Although often encountered, this frog is not always instantly identifiable because of the extreme variability of the species' markings.After waiting out dry periods in sandy soil, the males float spread-eagled in rainwater puddles and call for mates.In warm northern waters the frog's foam nests often collapse so the eggs appear to be floating in a film.
Size:Males to 64mm, females to 72mm
Where:In ephemeral billabongs and gilgais (cracked clayey depressions).
One of only four aquatic frogs (those able to feed underwater) known to live in Australia, this frog inhabits the continent's driest areas, hunting in gilgais after rain for insects, shrimps and tadpoles. It waits out dry times beneath the ground, living for up to seven years on its own fat and water trapped in its tissues and under its skin.
Western spotted frog|
Size:Males to 77mm, females to 85mm
Where:Burrows under rocks and in the banks of watercourses and claypans.
The males of this stout, distinctive frog species call from the mouths of their burrows when winter rains begin falling in April or May.Eggs are laid within the burrow in a foam nest.As the rains continue, water rises through the burrow, carrying the hatched tadpoles into nearby waterways.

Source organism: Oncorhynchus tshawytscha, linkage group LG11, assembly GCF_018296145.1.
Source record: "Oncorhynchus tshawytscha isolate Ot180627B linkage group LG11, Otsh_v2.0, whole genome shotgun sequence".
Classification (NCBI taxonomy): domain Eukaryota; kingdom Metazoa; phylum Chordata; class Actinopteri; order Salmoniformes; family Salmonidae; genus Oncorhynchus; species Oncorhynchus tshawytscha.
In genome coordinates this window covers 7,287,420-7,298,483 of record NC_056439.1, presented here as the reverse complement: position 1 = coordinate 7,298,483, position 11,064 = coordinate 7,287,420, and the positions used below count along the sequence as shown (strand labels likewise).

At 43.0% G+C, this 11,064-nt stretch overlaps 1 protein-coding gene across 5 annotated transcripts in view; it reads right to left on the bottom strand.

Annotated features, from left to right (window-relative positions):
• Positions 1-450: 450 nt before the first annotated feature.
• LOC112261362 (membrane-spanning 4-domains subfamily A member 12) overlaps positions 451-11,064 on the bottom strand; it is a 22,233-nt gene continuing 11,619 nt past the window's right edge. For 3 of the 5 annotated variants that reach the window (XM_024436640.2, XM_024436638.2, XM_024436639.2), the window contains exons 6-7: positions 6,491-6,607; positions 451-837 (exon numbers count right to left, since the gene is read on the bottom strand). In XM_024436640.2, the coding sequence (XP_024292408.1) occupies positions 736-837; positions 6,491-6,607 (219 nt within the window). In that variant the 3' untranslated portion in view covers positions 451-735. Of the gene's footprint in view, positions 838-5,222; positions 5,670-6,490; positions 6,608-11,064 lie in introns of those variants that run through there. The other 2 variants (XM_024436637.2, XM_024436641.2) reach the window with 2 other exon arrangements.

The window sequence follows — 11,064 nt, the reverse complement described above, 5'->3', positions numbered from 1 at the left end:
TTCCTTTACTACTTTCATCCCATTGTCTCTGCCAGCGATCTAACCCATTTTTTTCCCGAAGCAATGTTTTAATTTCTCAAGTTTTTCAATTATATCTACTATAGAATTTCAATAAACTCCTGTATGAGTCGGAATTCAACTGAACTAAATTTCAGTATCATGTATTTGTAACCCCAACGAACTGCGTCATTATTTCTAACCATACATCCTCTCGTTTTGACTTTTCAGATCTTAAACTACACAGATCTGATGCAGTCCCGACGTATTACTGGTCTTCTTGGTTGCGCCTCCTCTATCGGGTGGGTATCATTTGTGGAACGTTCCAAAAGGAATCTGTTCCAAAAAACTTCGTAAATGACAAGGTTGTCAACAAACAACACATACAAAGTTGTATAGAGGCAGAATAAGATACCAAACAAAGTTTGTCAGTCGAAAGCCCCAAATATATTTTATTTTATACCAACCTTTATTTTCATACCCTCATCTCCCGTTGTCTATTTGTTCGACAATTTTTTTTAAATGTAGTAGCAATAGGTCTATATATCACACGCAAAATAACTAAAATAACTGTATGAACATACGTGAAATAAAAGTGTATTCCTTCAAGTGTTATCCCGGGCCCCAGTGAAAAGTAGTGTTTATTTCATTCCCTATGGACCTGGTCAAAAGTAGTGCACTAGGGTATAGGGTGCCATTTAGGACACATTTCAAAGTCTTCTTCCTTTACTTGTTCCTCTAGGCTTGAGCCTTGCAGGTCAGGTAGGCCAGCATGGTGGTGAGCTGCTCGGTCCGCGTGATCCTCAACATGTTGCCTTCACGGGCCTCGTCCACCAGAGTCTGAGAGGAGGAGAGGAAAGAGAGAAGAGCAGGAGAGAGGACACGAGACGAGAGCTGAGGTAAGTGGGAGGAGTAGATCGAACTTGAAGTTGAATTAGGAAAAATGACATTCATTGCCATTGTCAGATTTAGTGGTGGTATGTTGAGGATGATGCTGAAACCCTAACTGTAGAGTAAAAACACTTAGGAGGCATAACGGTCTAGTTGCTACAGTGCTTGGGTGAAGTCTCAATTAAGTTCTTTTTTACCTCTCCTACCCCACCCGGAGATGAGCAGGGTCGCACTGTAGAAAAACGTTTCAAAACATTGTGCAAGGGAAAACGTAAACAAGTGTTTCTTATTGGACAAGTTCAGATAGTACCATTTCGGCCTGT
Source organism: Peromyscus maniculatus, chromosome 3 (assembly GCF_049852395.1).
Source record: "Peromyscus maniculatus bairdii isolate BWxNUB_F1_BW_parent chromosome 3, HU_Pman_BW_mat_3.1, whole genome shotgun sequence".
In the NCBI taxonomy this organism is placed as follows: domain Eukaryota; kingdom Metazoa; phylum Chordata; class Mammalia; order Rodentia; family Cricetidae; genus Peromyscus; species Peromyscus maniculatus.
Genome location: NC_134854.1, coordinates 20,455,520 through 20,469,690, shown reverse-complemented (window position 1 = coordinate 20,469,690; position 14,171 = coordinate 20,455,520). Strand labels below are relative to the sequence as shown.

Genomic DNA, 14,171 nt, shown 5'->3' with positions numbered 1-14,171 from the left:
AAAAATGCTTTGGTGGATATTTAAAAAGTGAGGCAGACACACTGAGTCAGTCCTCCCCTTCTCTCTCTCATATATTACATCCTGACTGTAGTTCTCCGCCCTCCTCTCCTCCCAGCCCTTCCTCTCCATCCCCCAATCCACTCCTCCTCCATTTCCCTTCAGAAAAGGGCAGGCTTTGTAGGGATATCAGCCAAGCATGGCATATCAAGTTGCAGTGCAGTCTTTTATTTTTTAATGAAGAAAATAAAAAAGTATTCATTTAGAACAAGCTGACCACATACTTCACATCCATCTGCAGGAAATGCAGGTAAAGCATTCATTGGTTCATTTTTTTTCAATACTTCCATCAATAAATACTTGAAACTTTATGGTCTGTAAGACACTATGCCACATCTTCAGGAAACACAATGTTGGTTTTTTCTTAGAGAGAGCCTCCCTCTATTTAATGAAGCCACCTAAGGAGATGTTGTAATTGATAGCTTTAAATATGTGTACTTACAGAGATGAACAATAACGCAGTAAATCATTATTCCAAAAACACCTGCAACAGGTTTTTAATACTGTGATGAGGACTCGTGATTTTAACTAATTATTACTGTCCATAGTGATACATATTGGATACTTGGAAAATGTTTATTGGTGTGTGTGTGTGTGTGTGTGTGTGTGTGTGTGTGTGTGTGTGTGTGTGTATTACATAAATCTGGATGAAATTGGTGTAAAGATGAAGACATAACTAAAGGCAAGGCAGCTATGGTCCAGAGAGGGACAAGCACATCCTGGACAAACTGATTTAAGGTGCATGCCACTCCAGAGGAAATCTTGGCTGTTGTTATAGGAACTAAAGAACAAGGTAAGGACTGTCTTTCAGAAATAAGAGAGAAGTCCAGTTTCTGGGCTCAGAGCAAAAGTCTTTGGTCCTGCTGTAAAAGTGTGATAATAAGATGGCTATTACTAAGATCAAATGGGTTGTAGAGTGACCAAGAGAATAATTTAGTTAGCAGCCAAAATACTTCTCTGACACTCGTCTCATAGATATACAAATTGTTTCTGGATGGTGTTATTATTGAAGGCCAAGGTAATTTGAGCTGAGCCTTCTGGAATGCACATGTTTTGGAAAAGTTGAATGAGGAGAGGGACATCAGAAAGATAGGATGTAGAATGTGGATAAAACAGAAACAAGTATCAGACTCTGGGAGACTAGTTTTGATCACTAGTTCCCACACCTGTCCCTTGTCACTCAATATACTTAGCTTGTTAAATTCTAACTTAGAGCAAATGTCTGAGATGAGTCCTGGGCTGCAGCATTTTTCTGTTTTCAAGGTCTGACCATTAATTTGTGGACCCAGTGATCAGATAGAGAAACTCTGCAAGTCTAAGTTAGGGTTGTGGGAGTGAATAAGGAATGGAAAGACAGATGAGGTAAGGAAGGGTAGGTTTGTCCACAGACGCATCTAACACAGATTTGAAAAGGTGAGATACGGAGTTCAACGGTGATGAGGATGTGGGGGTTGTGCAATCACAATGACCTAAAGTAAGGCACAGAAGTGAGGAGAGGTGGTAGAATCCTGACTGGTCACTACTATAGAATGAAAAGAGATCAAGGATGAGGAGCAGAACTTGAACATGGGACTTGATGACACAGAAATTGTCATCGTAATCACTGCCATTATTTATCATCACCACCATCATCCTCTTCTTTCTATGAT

Size:Males to 42mm, females to 50mm
Where:On sandy soil after rain or beneath logs away from water.
This distinctive-looking creature, sometimes mistaken for a young turtle, feasts on termites and spends summers in sand up to 1.5m underground. Using its stubby, powerful forelimbs, the turtle frog burrows headfirst, like only one other Australian frog - the sandhill frog, which lives on the coastal plain north of the turtle frog's range.
Size:Males to 43mm, females to 47mm
Where:In flooded paddocks, woodland or rainforest after very heavy rain, or in forest leaf litter.
Despite the striking colour of this frog's belly, thighs and sides, from above it blends so well with leaf litter that it wasn't described until 1972. Little is known about its habits.During a wet phase it will briefly appear in large numbers, then seem to vanish for several years.
Daly Waters frog|
Where:Near grassland claypans after heavy rain.
The wide mouth of this striking frog enables it to gorge on insects and other frogs for brief periods after rain, when the claypans in its arid habitat hold water.As the claypans dry out, the frog imprisons itself in an underground chamber coated with its own slime, until the next heavy rains release it.
Green and golden bell frog|
Size:Males to 69mm, females to 108mm
Where:In disused excavations or among rushes in permanent ponds.
Once common, this frog is now endangered in NSW, partly because of predation of its tadpoles by an introduced fish, the eastern gambusia, and habitat destruction.Fortunately it's capable of living in old industrial sites, quarries and home gardens.